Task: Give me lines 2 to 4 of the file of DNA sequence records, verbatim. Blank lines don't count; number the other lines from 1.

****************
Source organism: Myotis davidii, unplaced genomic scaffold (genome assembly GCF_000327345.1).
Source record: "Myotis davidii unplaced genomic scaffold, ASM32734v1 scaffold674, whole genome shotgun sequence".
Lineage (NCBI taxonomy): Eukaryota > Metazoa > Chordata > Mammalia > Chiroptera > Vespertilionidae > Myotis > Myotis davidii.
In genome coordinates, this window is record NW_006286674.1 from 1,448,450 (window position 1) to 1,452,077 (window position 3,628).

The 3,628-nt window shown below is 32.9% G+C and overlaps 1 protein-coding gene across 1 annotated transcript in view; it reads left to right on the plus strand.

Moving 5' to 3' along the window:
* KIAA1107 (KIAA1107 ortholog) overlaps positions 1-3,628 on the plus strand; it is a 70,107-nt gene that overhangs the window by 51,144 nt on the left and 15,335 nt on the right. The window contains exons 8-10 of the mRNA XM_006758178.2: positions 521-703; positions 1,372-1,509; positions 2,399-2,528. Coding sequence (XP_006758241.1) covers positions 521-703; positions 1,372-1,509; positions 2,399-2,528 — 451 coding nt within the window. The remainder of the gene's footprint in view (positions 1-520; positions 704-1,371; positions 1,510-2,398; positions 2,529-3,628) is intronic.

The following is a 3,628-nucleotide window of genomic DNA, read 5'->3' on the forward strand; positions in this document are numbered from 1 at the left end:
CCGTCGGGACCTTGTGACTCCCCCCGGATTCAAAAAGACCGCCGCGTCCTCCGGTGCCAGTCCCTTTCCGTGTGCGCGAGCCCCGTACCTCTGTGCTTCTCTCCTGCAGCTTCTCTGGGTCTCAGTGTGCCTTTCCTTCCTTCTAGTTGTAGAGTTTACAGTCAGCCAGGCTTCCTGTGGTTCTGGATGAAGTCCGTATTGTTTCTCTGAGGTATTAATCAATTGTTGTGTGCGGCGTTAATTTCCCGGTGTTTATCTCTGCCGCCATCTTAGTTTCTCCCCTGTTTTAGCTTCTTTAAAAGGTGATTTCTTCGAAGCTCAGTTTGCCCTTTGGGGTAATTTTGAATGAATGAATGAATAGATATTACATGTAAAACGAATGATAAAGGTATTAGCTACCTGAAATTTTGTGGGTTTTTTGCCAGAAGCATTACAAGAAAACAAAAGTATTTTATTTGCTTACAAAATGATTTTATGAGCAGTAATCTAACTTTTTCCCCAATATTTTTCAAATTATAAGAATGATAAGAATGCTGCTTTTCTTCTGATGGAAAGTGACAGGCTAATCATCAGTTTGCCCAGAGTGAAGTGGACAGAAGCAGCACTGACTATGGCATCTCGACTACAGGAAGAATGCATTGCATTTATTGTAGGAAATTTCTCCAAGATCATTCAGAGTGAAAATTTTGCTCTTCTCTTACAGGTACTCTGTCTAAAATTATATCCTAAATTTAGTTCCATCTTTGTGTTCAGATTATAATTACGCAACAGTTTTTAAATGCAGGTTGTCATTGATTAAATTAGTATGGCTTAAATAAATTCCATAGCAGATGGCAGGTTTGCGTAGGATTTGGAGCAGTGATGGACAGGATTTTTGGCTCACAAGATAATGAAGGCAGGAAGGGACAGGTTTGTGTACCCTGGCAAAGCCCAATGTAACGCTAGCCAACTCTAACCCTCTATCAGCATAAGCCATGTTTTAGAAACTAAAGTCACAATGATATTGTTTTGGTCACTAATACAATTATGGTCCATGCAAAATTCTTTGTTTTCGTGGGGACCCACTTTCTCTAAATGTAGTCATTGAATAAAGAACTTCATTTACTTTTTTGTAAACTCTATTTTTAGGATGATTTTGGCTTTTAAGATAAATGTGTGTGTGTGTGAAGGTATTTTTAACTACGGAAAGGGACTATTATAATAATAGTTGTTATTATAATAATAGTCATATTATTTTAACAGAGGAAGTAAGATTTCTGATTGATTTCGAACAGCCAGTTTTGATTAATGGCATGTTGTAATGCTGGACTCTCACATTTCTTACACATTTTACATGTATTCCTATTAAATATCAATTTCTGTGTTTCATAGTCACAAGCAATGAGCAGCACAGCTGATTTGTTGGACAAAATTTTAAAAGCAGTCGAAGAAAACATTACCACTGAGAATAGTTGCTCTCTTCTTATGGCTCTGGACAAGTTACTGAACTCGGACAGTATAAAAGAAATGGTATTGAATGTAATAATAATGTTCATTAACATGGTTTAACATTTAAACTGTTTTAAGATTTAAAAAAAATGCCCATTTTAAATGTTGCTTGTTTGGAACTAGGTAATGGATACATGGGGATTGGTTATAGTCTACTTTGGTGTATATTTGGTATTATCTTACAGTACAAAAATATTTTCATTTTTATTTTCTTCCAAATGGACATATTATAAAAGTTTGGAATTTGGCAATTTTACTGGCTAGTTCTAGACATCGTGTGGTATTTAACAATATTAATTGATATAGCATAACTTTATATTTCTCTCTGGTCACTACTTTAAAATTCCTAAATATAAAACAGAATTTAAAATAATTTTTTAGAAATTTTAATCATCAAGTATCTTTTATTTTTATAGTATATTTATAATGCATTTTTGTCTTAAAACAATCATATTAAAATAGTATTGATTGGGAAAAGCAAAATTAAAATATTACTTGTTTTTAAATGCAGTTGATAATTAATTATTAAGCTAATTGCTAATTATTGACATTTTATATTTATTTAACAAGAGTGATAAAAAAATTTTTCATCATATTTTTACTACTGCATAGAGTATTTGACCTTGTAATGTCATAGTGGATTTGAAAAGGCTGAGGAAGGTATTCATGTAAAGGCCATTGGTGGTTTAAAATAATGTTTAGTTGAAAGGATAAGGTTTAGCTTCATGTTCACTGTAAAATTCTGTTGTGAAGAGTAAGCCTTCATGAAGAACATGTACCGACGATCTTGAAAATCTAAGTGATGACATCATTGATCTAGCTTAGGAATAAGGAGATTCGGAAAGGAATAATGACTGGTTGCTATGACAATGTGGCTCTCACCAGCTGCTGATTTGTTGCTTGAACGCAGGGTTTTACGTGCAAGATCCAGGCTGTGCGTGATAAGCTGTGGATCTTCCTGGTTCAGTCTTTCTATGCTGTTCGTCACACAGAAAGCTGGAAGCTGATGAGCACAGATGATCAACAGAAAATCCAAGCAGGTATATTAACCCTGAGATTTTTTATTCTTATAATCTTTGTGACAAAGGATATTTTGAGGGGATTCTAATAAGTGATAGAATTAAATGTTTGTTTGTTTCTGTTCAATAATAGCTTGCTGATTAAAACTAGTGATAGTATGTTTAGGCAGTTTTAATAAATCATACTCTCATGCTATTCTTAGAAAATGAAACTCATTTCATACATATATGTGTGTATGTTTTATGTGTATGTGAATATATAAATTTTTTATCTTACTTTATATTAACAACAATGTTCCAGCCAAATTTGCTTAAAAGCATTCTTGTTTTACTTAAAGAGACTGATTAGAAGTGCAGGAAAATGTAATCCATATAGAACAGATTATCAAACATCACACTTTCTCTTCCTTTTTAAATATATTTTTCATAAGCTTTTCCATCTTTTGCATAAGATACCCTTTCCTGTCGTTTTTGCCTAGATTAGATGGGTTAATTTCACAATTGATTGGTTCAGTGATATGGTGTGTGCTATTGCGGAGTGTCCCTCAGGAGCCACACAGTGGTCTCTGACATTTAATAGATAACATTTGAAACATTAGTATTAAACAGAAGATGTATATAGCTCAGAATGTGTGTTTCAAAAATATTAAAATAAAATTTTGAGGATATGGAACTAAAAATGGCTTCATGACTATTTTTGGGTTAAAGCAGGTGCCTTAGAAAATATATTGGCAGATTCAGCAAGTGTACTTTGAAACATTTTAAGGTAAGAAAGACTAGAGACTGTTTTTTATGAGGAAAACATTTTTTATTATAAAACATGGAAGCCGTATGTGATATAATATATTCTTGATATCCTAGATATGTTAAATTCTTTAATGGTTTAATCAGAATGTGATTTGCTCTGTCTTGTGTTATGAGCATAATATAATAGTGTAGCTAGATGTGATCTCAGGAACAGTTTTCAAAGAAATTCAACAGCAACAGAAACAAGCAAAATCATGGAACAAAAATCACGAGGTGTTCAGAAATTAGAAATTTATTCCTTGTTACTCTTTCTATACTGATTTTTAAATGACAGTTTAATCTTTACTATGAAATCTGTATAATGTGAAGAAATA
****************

Source record: "Myotis davidii unplaced genomic scaffold, ASM32734v1 scaffold674, whole genome shotgun sequence".
Lineage (NCBI taxonomy): Eukaryota > Metazoa > Chordata > Mammalia > Chiroptera > Vespertilionidae > Myotis > Myotis davidii.
In genome coordinates, this window is record NW_006286674.1 from 1,448,450 (window position 1) to 1,452,077 (window position 3,628).